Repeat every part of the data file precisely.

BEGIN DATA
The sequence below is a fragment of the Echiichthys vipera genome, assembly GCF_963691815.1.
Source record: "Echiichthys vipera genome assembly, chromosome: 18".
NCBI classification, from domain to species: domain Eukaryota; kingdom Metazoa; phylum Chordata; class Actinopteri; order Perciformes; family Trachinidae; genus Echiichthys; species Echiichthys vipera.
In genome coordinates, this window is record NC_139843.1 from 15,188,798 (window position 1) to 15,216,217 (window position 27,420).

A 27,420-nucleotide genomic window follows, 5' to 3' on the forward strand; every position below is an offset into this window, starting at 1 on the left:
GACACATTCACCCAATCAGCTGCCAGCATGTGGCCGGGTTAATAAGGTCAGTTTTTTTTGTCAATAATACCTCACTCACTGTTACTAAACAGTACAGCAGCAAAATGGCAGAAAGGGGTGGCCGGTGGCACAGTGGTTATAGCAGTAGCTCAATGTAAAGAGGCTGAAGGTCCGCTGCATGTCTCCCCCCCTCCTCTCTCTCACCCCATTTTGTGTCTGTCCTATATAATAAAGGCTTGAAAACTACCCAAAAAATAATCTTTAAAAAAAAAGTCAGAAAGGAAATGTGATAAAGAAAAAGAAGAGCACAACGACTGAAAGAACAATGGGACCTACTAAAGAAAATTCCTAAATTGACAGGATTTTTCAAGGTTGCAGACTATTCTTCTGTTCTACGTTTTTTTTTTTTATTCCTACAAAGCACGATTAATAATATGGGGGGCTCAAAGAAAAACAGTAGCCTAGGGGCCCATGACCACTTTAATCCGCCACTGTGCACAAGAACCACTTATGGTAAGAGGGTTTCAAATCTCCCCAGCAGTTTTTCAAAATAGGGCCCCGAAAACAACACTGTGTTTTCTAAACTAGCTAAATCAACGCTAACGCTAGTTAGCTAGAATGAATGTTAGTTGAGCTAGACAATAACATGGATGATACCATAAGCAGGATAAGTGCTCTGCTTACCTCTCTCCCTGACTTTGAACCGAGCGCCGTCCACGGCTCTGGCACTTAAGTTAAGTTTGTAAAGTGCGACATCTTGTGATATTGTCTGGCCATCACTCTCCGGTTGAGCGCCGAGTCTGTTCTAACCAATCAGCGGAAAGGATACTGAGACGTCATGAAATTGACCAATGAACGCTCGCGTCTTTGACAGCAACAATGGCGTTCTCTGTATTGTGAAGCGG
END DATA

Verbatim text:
The sequence below is a fragment of the Echiichthys vipera genome, assembly GCF_963691815.1.
Source record: "Echiichthys vipera genome assembly, chromosome: 18".
NCBI classification, from domain to species: domain Eukaryota; kingdom Metazoa; phylum Chordata; class Actinopteri; order Perciformes; family Trachinidae; genus Echiichthys; species Echiichthys vipera.
In genome coordinates, this window is record NC_139843.1 from 15,188,798 (window position 1) to 15,216,217 (window position 27,420).

A 27,420-nucleotide genomic window follows, 5' to 3' on the forward strand; every position below is an offset into this window, starting at 1 on the left:
GACACATTCACCCAATCAGCTGCCAGCATGTGGCCGGGTTAATAAGGTCAGTTTTTTTTGTCAATAATACCTCACTCACTGTTACTAAACAGTACAGCAGCAAAATGGCAGAAAGGGGTGGCCGGTGGCACAGTGGTTATAGCAGTAGCTCAATGTAAAGAGGCTGAAGGTCCGCTGCATGTCTCCCCCCCTCCTCTCTCTCACCCCATTTTGTGTCTGTCCTATATAATAAAGGCTTGAAAACTACCCAAAAAATAATCTTTAAAAAAAAAGTCAGAAAGGAAATGTGATAAAGAAAAAGAAGAGCACAACGACTGAAAGAACAATGGGACCTACTAAAGAAAATTCCTAAATTGACAGGATTTTTCAAGGTTGCAGACTATTCTTCTGTTCTACGTTTTTTTTTTTTATTCCTACAAAGCACGATTAATAATATGGGGGGCTCAAAGAAAAACAGTAGCCTAGGGGCCCATGACCACTTTAATCCGCCACTGTGCACAAGAACCACTTATGGTAAGAGGGTTTCAAATCTCCCCAGCAGTTTTTCAAAATAGGGCCCCGAAAACAACACTGTGTTTTCTAAACTAGCTAAATCAACGCTAACGCTAGTTAGCTAGAATGAATGTTAGTTGAGCTAGACAATAACATGGATGATACCATAAGCAGGATAAGTGCTCTGCTTACCTCTCTCCCTGACTTTGAACCGAGCGCCGTCCACGGCTCTGGCACTTAAGTTAAGTTTGTAAAGTGCGACATCTTGTGATATTGTCTGGCCATCACTCTCCGGTTGAGCGCCGAGTCTGTTCTAACCAATCAGCGGAAAGGATACTGAGACGTCATGAAATTGACCAATGAACGCTCGCGTCTTTGACAGCAACAATGGCGTTCTCTGTATTGTGAAGCGG